Sea History 156 - Autumn 2016

Page 56

Maud, 1918

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Amundsen named his new vessel for Norway's Queen Maud and christened the ship at its Launch with a block of ice, saying, "ft is not my intention to dishonor the glorious grape, but already now you shall get the taste ofyour real environment. For the ice you have been built, and in the ice you shall stay most of your life, and in the ice you shall solve your tasks. With the permission ofour Queen, I christen you Maud. "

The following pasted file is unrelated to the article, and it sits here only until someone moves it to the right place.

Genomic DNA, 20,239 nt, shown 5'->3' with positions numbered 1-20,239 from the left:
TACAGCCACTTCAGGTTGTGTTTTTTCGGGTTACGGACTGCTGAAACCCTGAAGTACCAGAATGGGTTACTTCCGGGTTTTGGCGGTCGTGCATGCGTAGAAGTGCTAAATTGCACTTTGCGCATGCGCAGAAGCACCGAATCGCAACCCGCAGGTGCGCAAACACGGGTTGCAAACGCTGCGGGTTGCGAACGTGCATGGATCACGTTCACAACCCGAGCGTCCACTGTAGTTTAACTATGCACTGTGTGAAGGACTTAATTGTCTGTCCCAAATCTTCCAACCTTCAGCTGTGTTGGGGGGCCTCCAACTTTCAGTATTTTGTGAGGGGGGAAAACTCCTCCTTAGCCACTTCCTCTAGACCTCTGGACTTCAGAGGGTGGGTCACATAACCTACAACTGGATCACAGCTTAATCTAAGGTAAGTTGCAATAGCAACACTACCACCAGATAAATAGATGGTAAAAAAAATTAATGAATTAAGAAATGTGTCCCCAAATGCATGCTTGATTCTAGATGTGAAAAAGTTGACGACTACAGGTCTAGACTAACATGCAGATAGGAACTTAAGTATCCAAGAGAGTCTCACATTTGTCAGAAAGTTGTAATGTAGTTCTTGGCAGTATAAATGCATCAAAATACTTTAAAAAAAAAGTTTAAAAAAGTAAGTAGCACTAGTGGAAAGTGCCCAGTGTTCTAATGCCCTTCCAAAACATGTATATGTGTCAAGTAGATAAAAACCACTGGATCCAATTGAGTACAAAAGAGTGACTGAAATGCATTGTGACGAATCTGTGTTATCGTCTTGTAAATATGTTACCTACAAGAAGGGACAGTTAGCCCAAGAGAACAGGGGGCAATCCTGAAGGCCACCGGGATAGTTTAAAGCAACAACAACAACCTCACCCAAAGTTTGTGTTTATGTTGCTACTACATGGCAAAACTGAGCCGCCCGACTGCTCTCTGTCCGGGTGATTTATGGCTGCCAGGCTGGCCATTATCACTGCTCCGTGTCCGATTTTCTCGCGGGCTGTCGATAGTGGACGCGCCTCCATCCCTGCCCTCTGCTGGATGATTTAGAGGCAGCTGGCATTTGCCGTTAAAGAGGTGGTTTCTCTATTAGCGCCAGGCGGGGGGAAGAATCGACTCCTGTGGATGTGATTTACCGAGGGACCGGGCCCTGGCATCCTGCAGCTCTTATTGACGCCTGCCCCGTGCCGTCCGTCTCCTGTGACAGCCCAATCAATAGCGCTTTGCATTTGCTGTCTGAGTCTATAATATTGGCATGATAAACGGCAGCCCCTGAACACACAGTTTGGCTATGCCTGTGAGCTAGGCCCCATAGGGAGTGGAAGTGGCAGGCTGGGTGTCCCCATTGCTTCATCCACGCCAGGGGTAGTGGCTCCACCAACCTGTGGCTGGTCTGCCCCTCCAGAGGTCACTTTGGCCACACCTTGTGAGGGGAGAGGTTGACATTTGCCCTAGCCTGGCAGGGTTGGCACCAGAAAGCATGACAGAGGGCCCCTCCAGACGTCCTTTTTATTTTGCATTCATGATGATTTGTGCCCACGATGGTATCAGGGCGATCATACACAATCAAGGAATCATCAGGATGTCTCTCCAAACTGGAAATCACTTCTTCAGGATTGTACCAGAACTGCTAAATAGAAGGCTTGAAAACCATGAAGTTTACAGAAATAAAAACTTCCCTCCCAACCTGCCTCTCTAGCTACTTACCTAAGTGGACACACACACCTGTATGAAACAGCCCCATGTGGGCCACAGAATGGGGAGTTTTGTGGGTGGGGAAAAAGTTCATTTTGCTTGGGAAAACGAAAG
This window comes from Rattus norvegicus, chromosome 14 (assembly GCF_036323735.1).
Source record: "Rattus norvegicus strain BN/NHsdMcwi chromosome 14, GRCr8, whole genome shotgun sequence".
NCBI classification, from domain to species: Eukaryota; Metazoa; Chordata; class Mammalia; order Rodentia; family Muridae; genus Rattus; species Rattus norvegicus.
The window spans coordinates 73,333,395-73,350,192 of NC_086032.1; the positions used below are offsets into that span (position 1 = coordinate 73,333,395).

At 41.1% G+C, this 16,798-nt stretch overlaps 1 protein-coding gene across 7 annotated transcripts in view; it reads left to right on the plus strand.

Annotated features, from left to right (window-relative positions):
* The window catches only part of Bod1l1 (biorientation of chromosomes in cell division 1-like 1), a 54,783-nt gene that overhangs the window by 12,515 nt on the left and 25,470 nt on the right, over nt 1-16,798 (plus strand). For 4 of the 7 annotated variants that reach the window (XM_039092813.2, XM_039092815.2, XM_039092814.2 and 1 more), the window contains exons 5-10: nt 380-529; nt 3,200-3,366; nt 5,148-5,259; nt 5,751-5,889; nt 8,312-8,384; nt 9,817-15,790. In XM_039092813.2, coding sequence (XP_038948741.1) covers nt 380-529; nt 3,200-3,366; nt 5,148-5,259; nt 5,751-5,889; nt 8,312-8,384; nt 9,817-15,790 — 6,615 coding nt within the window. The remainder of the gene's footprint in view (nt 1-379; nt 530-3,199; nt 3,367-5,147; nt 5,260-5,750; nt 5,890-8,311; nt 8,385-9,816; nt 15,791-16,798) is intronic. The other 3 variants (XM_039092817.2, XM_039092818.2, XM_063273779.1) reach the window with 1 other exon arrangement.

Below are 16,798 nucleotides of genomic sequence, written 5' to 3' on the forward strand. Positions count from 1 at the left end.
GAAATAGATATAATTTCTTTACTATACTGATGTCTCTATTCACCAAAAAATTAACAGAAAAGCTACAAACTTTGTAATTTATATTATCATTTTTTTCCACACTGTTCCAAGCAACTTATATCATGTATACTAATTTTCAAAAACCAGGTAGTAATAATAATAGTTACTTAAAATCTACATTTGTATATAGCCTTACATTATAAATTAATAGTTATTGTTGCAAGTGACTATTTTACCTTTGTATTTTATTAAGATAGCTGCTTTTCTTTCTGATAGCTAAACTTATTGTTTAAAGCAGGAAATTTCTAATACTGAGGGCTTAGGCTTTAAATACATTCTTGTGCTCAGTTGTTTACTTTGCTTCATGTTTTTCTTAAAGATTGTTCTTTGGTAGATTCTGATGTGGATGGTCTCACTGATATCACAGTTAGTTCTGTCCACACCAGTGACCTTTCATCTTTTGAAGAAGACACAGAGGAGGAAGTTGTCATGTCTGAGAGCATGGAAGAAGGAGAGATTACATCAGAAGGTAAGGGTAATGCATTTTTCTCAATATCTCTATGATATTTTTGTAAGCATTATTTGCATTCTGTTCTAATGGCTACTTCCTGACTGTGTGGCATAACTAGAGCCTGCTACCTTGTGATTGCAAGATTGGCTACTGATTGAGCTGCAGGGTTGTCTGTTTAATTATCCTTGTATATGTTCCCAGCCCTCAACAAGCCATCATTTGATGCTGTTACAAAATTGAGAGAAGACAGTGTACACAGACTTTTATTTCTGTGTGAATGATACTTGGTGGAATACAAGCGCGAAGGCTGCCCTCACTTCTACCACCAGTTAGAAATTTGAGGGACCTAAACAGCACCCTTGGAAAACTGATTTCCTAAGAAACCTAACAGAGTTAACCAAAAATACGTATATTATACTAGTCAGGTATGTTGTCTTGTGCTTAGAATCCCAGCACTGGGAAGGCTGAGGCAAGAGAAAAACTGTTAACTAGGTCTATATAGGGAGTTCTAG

her ro rransir rhe Norrheasr Passage (he had already successfully transired rhe famed Norrhwesr Passage in GjM in 1903-1906). The Maud spent her entire worki ng life in the Arctic. The Northeast Passage expedition was planned as a drift in the ice, during which rime the crew and onboard scientists would collect meteorological and oceanographic dara. The rransir of the Nonheasr Passage was successfu l, but it took a full rwo years, ending in Nome, Alaska, on 25 July 1920. With that achievement, Amundsen and his shipmate Helmer Hanssen became rhe firsr to transit both the Northeast and Northwest Passages. In 1925, wirh rhe expedirion complered and Amundsen faci ng a mountain of bills to pay, Maud was sold to the Hudson's Bay Company for use as a supply vessel for outposts in the Arctic. In the winter of 1930-31, she sank ar her mooring ar Cambridge Bay, just north of the Arctic Circle, and has been rhere ever since. The recovery of the Maud has been the focus of a private group in Norway, Maud Rerurns Home, which has been working to raise the vessel for the lasr six years. Led by Jan Wanggaard, rhe Norwegian ream wants to bring Maud back to Norway, where Roald Amundsen is srill a celebirated national hero and where his orher vessels are preserved as museum ships. Maud Rerurns Home was granted an export permir for rhe wreckage by rhe Canadian government in 2012. The group lifted the vessel in July with the use of giant